As technology plays an increasingly important role in Nigeria's new economy, how receptive do you think Nigerians are toward innovation?

If we look at history, Nigerians are one of the largest subscribers to Facebook and LinkedIn and Twitter. At some point, Nigeria was the largest market for BlackBerry devices—that was a worldwide statistic. I will say that the Nigerian market is highly receptive.

How receptive is the public sector in the same regard?

I think the case is the opposite. In the public sector, the fact is that the business cycle and culture do not encourage anybody to take bold decisions. The problem is institutionalized, actually, to help prevent corruption and fraud, but I also think the price we are paying for it as a nation is too heavy. The Nigerian public sector is slow to make decisions, except when that decision has the particular logic of emergency. The fact that in some spheres of the public service we keep appointing, re-appointing, removing, and re-installing the key leaders and decision-makers, also does not help because most new leaders want to pursue a different agenda. All these factors work against productivity. The other factor that works against us in making decisions and being receptive to new technologies is our national budget. Sometimes up until April or May of the New Year, the national budget has not even been signed or approved. The ministries and administrators are told they can spend only a certain small percentage of the total budget–but not more, causing overall anxiety. Put all of these things together and you see the problem; while we have good people keen to seize the moment, more importantly, the system, the boundary conditions within which they must act on behalf of the general public, do not allow them to do much.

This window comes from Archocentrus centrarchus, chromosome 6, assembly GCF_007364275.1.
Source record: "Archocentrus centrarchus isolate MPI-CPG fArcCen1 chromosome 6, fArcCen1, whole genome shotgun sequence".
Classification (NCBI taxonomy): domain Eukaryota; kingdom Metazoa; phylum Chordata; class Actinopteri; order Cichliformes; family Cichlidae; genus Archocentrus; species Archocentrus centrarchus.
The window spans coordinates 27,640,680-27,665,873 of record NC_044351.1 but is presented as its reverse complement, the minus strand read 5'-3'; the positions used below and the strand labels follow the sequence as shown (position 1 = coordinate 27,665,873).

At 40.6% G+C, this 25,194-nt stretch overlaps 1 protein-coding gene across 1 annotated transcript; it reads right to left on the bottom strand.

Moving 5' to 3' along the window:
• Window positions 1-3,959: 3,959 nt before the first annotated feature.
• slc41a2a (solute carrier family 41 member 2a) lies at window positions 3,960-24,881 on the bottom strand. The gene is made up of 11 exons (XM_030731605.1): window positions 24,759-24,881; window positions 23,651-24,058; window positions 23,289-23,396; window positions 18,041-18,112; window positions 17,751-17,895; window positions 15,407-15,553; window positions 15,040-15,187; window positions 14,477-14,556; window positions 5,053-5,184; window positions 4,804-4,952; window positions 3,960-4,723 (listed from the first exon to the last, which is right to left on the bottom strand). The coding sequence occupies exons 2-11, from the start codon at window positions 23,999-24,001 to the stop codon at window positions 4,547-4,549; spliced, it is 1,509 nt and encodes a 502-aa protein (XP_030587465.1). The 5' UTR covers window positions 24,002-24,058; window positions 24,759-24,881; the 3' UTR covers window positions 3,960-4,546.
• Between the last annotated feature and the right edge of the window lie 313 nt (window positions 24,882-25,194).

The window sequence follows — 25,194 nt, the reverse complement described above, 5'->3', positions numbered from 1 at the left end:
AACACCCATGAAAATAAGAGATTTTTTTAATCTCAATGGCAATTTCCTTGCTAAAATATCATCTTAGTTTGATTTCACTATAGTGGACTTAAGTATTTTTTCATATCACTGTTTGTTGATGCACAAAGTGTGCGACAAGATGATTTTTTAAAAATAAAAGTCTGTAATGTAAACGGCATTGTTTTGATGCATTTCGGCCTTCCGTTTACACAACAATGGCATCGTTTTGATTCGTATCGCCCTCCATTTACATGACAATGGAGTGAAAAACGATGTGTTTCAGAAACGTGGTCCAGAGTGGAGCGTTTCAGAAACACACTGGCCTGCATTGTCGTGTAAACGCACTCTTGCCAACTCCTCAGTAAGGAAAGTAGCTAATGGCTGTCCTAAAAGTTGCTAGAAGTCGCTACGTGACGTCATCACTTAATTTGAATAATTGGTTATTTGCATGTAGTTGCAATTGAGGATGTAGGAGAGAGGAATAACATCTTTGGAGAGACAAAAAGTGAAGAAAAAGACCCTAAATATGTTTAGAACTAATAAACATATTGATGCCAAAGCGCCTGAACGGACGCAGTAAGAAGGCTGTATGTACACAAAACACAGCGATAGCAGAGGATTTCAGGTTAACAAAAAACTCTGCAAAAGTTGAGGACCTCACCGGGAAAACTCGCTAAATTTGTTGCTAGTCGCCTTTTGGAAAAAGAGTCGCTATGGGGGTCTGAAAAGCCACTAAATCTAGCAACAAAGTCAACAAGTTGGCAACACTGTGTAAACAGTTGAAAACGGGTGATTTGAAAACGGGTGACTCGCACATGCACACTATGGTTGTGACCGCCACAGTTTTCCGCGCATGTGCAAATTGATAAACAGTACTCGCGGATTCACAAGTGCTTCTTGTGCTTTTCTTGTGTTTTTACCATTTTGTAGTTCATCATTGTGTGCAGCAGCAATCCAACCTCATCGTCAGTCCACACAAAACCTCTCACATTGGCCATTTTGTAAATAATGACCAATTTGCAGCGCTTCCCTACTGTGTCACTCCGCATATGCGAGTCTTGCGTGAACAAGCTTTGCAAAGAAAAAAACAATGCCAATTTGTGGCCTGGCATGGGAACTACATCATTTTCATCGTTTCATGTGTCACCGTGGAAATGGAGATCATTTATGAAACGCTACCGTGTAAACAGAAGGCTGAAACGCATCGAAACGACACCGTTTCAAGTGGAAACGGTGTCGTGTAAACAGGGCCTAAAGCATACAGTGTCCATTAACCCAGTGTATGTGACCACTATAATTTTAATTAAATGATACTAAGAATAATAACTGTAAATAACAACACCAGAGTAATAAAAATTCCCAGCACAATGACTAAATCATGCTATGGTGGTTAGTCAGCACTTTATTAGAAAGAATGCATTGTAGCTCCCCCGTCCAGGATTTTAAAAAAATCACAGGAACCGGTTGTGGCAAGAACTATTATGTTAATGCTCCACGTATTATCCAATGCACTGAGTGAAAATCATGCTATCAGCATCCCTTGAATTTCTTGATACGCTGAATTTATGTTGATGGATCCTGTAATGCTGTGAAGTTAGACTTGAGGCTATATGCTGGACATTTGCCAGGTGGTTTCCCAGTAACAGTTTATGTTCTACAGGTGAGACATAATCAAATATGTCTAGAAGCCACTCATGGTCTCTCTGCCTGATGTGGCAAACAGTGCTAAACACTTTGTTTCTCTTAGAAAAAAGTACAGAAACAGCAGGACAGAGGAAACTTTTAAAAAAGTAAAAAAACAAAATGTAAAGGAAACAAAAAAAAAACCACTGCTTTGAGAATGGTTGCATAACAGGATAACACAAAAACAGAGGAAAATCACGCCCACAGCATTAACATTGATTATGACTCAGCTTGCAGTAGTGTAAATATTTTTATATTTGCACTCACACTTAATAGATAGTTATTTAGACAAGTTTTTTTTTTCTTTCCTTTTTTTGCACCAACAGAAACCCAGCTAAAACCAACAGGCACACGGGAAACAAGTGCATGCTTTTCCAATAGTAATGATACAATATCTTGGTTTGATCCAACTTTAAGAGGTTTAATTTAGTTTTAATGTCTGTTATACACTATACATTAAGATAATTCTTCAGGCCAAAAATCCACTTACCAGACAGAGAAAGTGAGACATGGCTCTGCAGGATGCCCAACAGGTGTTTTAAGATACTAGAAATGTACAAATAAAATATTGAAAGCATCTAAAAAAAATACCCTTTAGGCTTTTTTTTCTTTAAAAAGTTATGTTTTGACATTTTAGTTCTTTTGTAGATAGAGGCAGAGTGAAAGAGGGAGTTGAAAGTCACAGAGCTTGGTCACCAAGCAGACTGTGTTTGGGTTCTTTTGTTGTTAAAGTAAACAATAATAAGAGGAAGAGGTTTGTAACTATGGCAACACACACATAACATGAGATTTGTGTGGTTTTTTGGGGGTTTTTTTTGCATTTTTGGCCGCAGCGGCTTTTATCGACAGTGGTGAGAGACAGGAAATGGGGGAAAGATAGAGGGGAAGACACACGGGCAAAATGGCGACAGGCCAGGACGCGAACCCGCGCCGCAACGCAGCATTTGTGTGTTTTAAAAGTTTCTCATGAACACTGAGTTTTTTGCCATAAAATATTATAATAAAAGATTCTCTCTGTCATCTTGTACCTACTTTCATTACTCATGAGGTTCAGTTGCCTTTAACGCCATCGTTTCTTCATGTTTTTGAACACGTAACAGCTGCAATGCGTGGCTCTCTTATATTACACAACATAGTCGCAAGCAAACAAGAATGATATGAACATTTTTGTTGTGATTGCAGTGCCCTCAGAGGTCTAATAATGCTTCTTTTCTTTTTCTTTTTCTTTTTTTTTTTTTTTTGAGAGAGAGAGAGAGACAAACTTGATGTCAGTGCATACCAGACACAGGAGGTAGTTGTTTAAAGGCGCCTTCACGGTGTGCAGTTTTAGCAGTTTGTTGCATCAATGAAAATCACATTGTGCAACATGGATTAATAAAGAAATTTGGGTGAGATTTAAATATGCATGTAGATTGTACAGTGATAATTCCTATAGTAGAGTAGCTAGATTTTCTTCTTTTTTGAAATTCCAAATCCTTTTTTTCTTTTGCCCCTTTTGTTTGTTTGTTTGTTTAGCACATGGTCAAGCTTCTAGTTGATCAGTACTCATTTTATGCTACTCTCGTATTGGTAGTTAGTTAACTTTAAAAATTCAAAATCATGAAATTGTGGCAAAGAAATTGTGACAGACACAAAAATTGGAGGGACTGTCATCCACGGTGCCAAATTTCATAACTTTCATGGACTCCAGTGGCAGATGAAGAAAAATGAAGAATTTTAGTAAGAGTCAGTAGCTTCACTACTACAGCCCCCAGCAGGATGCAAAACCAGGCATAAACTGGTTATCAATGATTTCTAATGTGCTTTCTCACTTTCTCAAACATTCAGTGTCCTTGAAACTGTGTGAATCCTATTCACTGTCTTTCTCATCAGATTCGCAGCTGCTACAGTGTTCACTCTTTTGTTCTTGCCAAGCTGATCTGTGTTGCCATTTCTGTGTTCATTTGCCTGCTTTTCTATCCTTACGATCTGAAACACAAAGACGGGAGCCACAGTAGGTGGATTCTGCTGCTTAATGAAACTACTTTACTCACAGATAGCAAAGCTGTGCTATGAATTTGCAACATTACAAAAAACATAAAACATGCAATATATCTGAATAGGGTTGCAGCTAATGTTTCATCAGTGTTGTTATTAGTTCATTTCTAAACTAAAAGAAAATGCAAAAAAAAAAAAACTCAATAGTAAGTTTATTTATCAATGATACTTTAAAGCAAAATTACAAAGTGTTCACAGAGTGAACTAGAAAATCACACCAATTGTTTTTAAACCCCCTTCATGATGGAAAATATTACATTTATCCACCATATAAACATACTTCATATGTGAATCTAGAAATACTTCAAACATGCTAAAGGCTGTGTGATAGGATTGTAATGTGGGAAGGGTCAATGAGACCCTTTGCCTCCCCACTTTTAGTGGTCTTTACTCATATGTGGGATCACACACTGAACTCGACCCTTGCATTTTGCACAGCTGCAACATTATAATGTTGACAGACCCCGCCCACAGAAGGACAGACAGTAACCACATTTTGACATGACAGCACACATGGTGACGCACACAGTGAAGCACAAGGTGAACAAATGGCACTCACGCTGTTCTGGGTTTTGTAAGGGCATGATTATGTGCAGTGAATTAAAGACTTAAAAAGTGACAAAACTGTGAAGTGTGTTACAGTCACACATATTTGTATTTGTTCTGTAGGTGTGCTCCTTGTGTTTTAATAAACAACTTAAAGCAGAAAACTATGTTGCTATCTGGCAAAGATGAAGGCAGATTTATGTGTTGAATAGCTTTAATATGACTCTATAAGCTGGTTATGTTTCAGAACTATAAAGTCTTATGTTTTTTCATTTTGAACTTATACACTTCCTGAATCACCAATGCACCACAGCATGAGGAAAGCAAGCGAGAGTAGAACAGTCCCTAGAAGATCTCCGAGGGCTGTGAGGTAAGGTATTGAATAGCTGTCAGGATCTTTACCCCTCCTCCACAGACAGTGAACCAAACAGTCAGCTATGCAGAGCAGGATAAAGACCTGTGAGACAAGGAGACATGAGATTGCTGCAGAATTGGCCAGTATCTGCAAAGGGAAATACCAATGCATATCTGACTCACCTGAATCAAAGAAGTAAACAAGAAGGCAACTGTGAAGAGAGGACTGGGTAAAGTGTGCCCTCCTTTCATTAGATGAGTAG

As of June 2014, the ICT sector in Nigeria contributes 8% to GDP. Can the percentage rise in the future?

I think it will grow rapidly. I expect competition in ICT to be enhanced in some dramatic way. I also believe the private sector will play a key role here. My other thought is that the security sector will play a central role in this. The Nigerian security forces, the state security service, the immigration service, the customs service—all of these agencies are going to adopt different technological solutions shortly. Once our people embrace technology and, it will dramatically enhance the contribution of ICT to our economy and well-being. The rest of the Nigerian public service will also make an important contribution. Not necessarily in hardware terms, but from in terms of software, in areas such as process automation, for example. There is a strong element of ethics and transparency in most of our software solutions. We are not providing these as services; they are nonetheless delivered to our clients by default. The truth is that you cannot deliver good ERP solutions without infusing ethics and transparency into the system.